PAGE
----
The standards covering community aged care should require that all care workers undertake elder abuse training, while all certificate level aged care courses should include a mandatory unit on responding to abuse, Victoria’s Royal Commission into Family Violence has concluded.
On Wednesday the commission handed down its report into family violence, which included a chapter on violence against seniors, as elder abuse is most commonly perpetrated by a relative or spouse of the older person, often an adult son or daughter.
The commission recommended that the Victorian and Federal Governments work together to ensure, through their accreditation and funding arrangements, that all aged care workers, including aged care assessment services, had undertaken training in identifying and responding to violence against seniors.
“It is necessary that people providing aged care services in all settings, including an older person’s family home, are equipped to identify and respond to family violence,” it said.
The commission recommended that the Community Care Common Standards specify that frontline care workers must have completed certified training in identifying and responding to family violence.
It also proposed that the new certificate courses in community services, which have replaced the certificate III in aged care, should have a core rather than elective unit covering family violence and older people.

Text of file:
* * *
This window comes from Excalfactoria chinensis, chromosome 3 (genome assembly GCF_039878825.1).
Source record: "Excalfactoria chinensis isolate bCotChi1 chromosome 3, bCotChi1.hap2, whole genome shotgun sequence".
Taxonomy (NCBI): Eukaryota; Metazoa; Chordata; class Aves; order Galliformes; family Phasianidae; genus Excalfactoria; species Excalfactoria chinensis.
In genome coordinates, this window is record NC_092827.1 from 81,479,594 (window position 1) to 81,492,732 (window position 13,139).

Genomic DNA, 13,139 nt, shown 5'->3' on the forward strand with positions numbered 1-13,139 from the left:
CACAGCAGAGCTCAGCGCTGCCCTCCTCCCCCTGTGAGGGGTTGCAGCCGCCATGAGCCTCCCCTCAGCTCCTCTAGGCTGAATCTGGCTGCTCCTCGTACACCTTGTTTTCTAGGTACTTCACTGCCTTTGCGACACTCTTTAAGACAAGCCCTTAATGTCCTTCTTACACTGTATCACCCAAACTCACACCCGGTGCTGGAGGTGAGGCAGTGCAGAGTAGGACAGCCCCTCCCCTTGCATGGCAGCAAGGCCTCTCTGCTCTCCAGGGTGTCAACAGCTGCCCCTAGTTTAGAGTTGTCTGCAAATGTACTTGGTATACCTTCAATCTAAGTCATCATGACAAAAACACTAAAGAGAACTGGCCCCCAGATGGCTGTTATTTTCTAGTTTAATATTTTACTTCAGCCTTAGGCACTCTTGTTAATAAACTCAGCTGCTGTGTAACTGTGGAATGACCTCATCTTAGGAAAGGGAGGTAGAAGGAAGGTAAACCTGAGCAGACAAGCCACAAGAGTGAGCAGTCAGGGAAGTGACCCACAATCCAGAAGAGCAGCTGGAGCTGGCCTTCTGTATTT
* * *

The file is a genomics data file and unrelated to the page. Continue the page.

As Australian Ageing Agenda reported in January last year, when the commission was established, seniors groups and advocates were hopeful that elder abuse would be included within the broad remit of the inquiry.
This week, responding to the final report, they praised the focus on elder abuse and endorsed the key recommendations – including improved training for aged care.
Seniors Rights Victoria manager Jenny Blakey said the commission had picked up on her organisation’s recommendations around more information on elder abuse for older people, better training in aged care, the trialling of a Victoria Police elder abuse response team and more funding for Seniors Rights Victoria to provide expert training to the broader family violence sector.
Benetas CEO Sandra Hills said the report’s focus on elder abuse acknowledged the vulnerability of older people in the community.
“This report is a timely and important reminder that unfortunately elder abuse continues to exist in our community and can have devastating consequences,” said Ms Hills.
“Contributing factors such as a reluctance to report instances of elder abuse and issues around ageism in our community make this a highly complex issue,” she said.
Bill Appleby, CEO of Jewish Care, welcomed the report’s emphasis on the importance of staff training, and said his organisation’s recent position statement on family violence demonstrated its commitment to staff training on the issue.
The Victorian royal commission report comes as the Australian Law Reform Commission conducts a national inquiry into the laws and frameworks to safeguard older Australians from abuse.
That inquiry, which will report in May 2017, would identify best practices for protecting older Australians through the legal system, Attorney General George Brandis has said.
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